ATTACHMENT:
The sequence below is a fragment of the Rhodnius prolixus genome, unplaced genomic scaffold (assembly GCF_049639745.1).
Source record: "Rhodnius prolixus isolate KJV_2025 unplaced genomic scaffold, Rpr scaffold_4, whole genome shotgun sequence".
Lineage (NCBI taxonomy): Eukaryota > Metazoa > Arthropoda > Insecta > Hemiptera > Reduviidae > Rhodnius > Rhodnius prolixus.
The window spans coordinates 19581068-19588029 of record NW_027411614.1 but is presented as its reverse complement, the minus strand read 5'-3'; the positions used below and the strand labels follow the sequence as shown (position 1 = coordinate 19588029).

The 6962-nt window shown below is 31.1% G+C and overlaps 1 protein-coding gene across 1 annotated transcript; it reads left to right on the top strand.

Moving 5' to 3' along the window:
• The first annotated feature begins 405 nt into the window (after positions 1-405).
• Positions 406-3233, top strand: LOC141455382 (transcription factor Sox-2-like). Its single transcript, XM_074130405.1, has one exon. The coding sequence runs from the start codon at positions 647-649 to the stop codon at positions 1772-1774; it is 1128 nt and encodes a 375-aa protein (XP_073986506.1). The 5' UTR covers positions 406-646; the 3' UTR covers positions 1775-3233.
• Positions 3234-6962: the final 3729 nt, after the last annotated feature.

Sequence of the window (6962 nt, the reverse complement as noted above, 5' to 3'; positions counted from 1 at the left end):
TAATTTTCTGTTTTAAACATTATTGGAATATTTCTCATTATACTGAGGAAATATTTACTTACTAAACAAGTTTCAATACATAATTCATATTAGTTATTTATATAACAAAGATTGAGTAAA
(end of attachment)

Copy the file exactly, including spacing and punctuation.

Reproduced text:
The sequence below is a fragment of the Rhodnius prolixus genome, unplaced genomic scaffold (assembly GCF_049639745.1).
Source record: "Rhodnius prolixus isolate KJV_2025 unplaced genomic scaffold, Rpr scaffold_4, whole genome shotgun sequence".
Lineage (NCBI taxonomy): Eukaryota > Metazoa > Arthropoda > Insecta > Hemiptera > Reduviidae > Rhodnius > Rhodnius prolixus.
The window spans coordinates 19581068-19588029 of record NW_027411614.1 but is presented as its reverse complement, the minus strand read 5'-3'; the positions used below and the strand labels follow the sequence as shown (position 1 = coordinate 19588029).

The 6962-nt window shown below is 31.1% G+C and overlaps 1 protein-coding gene across 1 annotated transcript; it reads left to right on the top strand.

Moving 5' to 3' along the window:
• The first annotated feature begins 405 nt into the window (after positions 1-405).
• Positions 406-3233, top strand: LOC141455382 (transcription factor Sox-2-like). Its single transcript, XM_074130405.1, has one exon. The coding sequence runs from the start codon at positions 647-649 to the stop codon at positions 1772-1774; it is 1128 nt and encodes a 375-aa protein (XP_073986506.1). The 5' UTR covers positions 406-646; the 3' UTR covers positions 1775-3233.
• Positions 3234-6962: the final 3729 nt, after the last annotated feature.

Sequence of the window (6962 nt, the reverse complement as noted above, 5' to 3'; positions counted from 1 at the left end):
TAATTTTCTGTTTTAAACATTATTGGAATATTTCTCATTATACTGAGGAAATATTTACTTACTAAACAAGTTTCAATACATAATTCATATTAGTTATTTATATAACAAAGATTGAGTAAA